Coronavirus news you can use
March 26, 2020

The Senate unanimously passed a massive $2.2 trillion coronavirus emergency rescue package late Wednesday, and among its many tools to bolster the economy amid the COIVD-19 pandemic is $290 billion set aside for direct payments to most Americans. Assuming the House passes the bill, expected to happen Friday, and President Trump signs it, most Americans will get a one-time payment of about $1,200 sometime in April, Treasury Secretary Steven Mnuchin says.

The payments will be based on tax returns from 2019 or 2018. Generally speaking, individuals with an adjusted gross income up to $75,000 will get $1,200 checks, or $2,400 for couples earning up to $150,000. Couples and "head of household" single parents will also get $500 per child. The checks taper off up to $99,000 in income per individual and $198,000 for joint filers with no children. The Washington Post has a calculator for estimating how much money your check should contain. Kiplinger also has a helpful stimulus calculator.

About 125 million people, or 83 percent of tax filers, will get checks, says Kyle Pomerleau at the American Enterprise Institute. "The main people excluded from receiving a payment are: the wealthy, nonresident aliens (i.e. foreigners who do not hold a green card), and 'dependents' who can be claimed on someone else’s tax return.," the Post reports.

Many Americans won't actually get a paper check. The first people to get funds from the program will be those who have direct deposit information on file with the Internal Revenue Service from 2019 returns, filed this year, or 2018 returns. If the IRS does not have your direct deposit information, it will send a check to the mailing address it has on file. "People who don't pay taxes, such as those with very low incomes, may be hard to reach the way the program is designed," Politico notes.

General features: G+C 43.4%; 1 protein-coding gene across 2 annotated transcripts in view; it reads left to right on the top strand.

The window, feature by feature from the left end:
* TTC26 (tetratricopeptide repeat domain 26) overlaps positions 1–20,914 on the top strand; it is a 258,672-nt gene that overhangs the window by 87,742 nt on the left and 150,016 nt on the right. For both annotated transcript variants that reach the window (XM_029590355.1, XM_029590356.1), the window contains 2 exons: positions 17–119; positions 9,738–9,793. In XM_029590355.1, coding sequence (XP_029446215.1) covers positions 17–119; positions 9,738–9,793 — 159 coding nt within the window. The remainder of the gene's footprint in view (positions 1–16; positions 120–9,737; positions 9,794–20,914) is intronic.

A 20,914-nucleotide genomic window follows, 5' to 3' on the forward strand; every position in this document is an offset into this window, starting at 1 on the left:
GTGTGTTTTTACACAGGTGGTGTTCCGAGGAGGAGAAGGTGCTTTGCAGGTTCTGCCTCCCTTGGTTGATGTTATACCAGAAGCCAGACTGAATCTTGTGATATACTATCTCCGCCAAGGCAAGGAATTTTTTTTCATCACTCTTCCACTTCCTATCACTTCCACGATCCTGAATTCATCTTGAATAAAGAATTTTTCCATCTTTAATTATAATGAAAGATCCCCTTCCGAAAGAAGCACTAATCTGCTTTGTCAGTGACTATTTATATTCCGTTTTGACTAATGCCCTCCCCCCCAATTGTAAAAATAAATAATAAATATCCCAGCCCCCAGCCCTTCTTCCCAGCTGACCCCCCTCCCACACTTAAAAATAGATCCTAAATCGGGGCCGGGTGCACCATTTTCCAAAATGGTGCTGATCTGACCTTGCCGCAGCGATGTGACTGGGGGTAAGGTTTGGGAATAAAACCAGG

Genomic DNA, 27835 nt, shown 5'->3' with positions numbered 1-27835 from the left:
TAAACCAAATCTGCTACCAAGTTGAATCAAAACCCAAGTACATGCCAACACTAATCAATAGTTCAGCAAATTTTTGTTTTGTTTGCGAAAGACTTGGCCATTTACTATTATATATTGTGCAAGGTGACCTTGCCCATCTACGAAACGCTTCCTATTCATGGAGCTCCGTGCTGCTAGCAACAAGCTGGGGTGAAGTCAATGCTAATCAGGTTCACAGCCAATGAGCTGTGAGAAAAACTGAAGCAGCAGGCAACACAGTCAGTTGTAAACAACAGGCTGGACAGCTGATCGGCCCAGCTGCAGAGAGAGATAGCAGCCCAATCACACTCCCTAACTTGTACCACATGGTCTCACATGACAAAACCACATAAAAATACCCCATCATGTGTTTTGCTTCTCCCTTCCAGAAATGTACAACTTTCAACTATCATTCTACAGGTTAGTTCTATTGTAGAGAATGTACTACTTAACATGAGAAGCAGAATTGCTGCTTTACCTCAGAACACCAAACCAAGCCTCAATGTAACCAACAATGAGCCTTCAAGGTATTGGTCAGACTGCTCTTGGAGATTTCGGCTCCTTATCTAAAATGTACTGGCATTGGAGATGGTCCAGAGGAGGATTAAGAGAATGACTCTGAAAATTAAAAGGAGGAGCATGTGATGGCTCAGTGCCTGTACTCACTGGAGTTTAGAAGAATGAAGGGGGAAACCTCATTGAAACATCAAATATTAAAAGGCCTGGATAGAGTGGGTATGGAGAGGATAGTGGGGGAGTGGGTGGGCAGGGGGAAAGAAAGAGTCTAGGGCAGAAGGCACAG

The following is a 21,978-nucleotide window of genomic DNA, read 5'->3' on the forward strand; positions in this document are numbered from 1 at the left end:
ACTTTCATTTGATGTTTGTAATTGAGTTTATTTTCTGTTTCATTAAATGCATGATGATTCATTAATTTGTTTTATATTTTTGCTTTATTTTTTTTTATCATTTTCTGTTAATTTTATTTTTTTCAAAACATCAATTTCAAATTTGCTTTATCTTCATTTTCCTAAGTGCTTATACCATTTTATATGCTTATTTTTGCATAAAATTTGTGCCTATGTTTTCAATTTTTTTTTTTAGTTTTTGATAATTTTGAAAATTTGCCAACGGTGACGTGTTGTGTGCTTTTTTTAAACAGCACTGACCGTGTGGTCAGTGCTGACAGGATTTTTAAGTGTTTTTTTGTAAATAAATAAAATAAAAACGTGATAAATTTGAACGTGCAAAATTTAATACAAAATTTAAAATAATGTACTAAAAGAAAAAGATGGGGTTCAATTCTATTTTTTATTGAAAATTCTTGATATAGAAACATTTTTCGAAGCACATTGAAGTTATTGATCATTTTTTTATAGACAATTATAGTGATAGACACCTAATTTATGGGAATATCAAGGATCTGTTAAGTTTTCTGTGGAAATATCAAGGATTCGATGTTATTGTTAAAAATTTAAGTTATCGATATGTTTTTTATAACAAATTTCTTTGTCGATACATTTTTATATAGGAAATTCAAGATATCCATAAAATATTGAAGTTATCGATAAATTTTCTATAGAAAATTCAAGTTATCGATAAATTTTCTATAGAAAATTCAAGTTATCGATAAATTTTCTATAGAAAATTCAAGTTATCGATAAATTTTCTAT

"The last time the U.S. government did anything like this, back in 2008," the Post reports, "the payments went out in batches and it took about eight weeks for the final people to receive their checks." Peter Weber

March 23, 2020

You, statically speaking, are unlikely to die or even get very ill from the COVID-19 coronavirus spreading around the world. So why should you put your life on hold and self-isolate, if you can? If the idea of flattening a curve seems too abstract, Gov. Jay Inslee (D-Wash.) points out that "the penalty" for ignoring orders or requests to commit to social distancing is that "you might kill your grandparent." (Younger people get seriously ill and die from the disease, too, though in smaller numbers).

Prof. Hugh Montgomery, an intensive care specialist in Britain, drew on math, pointing out that one difference between the flu and this more contagious new coronavirus is that one person might infect 14 others with the flu in the same time a person with COVID-19 infects 59,000, with repercussions for an entire society. "If you are irresponsible enough to think that you don't mind if you get the flu, remember it's not about you — it's about everybody else," he told Channel 4's Dispatches program.

Tom Hanks, who is recovering from the coronavirus in Australia, had a gentler explanation.

Sometimes gentle doesn't cut it, as these Italian mayors and governor demonstrate.

The other, less-strenuous thing you can do to stop the spread of COVID-19 — for yourself and others — is to wash your hands often and for at least 20 seconds. And you are probably not doing a great job of washing your hands, as this tutorial shared by Canada's armed forces shows, with a nod to Robert Frost. The video is in Spanish, but in this case, language is no barrier.

"If we take care of each other, help where we can, and give up some comforts," Hanks writes, "this, too, shall pass." Peter Weber

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